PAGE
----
The Verve InfoCrank power meter is the most accurate power meter you can buy – period. The InfoCrank achieves its unmatched accuracy and consistency by placing its strain gauges within the crank arm – the only power meter manufacturer to do this. This unique location places the strain gauges directly in the path of torque so that the tangential force which pushes the bike forwards – not the twisting of the cranks, registers the output. This makes it accurate to within +/- 0.5% all the way up to 3,000 watts – the best accuracy of any power meter. In addition, the InfoCrank locates a power meter on each crank arm, which gives it the ability to measure left and right power independently. It is also the only power meter to use CPS technology to measures cadence. This means no magnet and precise cadence measurement.
Installation of the InfoCrank is similar to that of a normal crankset. Power meters that require you to remove the crank take more time and effort than say, pedal-based power meters. However, as long as you follow the compatibility guide (above) and you’re at least somewhat good with bike tools, the installation process is pretty straight-forward.
InfoCrank arms (left and right, including spider and spindle) weigh in at 694 grams. With the chainrings (140 grams) and M30 bottom bracket (130 grams), the total weight is 964 grams.
Left/Right Power Measurement
The InfoCrank locates a power meter on each crank arm, giving it the ability to measure true left and right power. While some power meters provide an estimated left/right power figure, only a select few can provide independent left/right data. Also, the InfoCrank does something else here that is pretty cool. In the event a battery in one of the crank arms dies (say your left side crank arm), power data will continue to be broadcast out of the right side crank arm, and the power meter will recognize the situation and automatically double your right side power. Therefore, while your left vs. right analysis will drop, the power meter will still transmit a total power figure.
The Verve InfoCrank uses SR44 silver oxide batteries, as opposed to the batteries you typically find in power meters such as CR2032, AA or AAA. Verve they went with SR44 batteries due to their smaller size. As the module which houses the batteries and strain gauges is integrated into the crank arm, Verve Cycling was able to best maintain the integrity of the crank arm using a smaller diameter battery. Note to make sure you purchase silver oxide batteries, not LR44 which are alkaline. Alkaline batteries will be drained in your InfoCrank within 2 – 5 days.
The battery life is excellent for the Verve InfoCrank M30 power meter, which runs for approximately 500 hours on a set of batteries, vs. an average of approximately 300-350 hours for other power meters.
Difficulty to Change
The InfoCrank takes two batteries per crank arm and they are accessible and easy to change.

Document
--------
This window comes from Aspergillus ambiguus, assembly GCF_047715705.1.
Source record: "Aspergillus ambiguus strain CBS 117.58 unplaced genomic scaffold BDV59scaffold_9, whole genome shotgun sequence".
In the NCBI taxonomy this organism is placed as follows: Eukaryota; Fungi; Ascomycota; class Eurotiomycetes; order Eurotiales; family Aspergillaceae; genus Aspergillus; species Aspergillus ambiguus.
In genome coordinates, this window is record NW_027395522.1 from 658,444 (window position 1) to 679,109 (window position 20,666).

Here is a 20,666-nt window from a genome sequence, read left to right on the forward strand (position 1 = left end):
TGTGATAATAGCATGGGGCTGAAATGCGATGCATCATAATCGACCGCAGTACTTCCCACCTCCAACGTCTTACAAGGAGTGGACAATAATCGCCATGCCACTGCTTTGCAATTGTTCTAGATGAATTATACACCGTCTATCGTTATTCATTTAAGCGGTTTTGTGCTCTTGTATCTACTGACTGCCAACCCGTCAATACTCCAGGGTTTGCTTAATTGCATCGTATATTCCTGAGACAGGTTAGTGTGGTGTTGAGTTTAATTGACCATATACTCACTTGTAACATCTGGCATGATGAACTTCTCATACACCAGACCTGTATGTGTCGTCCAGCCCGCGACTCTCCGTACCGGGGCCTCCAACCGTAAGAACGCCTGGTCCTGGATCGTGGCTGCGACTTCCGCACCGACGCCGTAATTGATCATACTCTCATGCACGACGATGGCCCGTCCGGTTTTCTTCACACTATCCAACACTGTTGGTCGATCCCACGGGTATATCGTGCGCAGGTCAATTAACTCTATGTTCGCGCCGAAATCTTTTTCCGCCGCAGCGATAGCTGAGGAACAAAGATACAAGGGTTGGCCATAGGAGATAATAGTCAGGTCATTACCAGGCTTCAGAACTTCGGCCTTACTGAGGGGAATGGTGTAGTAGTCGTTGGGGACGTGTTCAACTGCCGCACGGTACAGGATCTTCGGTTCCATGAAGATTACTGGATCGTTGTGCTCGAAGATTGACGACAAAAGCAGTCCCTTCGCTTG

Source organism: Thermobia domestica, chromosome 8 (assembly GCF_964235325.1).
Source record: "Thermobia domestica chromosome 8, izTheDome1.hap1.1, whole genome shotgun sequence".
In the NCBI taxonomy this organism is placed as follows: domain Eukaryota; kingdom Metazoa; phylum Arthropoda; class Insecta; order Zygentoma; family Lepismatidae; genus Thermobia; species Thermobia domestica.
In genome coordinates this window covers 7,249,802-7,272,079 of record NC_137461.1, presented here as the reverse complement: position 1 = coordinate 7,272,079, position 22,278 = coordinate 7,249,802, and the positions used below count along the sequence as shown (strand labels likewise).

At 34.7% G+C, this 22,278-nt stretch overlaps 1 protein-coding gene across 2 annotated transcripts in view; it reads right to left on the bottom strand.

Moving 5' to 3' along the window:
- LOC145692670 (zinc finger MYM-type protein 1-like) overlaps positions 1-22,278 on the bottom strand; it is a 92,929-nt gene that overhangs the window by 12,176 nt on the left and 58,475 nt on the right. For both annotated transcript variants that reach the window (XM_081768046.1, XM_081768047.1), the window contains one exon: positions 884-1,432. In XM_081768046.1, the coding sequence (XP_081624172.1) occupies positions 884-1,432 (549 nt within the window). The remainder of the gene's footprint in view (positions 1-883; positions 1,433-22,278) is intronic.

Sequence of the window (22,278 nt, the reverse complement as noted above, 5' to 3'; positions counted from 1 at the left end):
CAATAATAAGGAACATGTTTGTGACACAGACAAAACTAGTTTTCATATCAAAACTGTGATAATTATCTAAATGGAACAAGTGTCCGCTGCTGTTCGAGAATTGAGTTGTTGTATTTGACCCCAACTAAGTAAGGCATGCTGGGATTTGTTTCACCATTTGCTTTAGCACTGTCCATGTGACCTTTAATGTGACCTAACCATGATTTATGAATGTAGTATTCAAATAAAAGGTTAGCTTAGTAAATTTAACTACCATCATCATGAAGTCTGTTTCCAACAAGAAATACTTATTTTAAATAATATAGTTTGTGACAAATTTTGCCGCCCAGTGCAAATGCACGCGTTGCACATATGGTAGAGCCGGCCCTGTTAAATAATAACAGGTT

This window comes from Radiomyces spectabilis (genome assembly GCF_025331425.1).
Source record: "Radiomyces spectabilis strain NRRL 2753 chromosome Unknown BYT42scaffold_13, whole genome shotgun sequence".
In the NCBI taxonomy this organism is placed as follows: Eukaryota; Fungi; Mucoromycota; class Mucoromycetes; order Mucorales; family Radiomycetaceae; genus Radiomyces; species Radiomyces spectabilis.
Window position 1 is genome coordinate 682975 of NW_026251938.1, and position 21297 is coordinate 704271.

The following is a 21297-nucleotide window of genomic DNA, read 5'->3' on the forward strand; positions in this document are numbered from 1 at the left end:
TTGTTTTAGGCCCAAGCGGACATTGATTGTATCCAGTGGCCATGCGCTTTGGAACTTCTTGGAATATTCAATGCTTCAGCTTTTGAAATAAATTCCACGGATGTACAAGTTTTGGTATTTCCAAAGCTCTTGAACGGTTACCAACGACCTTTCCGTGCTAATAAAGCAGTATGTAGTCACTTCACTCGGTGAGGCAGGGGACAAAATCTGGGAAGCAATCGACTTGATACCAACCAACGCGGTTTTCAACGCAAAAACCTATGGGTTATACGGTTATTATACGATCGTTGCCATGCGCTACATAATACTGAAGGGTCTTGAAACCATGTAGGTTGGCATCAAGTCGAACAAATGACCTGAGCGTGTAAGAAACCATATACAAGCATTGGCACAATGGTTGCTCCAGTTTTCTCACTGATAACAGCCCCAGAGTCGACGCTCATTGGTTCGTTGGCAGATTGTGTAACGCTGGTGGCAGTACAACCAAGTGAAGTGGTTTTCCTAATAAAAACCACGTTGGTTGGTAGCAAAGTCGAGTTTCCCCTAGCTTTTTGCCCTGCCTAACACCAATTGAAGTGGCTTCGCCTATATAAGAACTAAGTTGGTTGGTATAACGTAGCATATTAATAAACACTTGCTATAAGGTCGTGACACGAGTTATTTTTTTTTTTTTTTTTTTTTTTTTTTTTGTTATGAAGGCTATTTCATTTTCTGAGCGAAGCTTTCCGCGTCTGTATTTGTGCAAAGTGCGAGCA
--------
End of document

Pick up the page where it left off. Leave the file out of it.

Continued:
The Verve InfoCrank transmits data via the ANT+ wireless protocol so the power meter will be compatible with any head unit that supports ANT+, including Verve’s own O’Synce’s Navi2Coach computer. Note that in order to get left/right data, you will need a head unit that supports this functionality. The majority of head units produced in the last few years do so – and of course so does Verve’s O’Synce’s Navi2Coach computer.
The InfoCrank is accurate to within +/- 0.5%, all the way up to 3,000 watts. With most manufacturers claiming an accuracy of +/- 1.5-2%, this makes the InfoCrank the most accurate power meter on the market.
Initially, the Verve InfoCrank measured cadence using a magnet and a reed switch, however the company has recently developed a new algorithm for recording cadence. Verve Cycling has figured out a way to measure cadence internal to the cranks, using the strain gauges to read the tangential load. The new algorithm uses Crank Position System (CPS) technology, which is able to accurately detect cadence pulses regardless of power or pedaling style. With CPS, you have the accuracy of a magnet without having to have one mounted to your bike.
Note that battery life decreases slightly with this update, as each crank arm has to continuously check load inputs in order to detect movement. Verve hasn’t quantified the decrease but calls it “slight”. In addition, the process for waking up the power meter after replacing batteries is a bit different. You now must wave a magnet over the sensor on one crank arm in order to wake it up; at which point you wait 5 minutes for the power meter to fall back sleep, and then you’re good to go.
Verve’s new CPS technology comes standard on all new InfoCranks and can be downloaded via a free RevUp firmware download for use on all existing units.
With most power meters, you need to perform a zero-offset before every ride in order to ensure the power readings are accurate. However with the InfoCrank, this procedure is not necessary. This is because the strain gauges in the InfoCrank are insensitive to temperature changes. It’s a get on and go power meter.
The Verve InfoCrank comes with a standard 2 year warranty.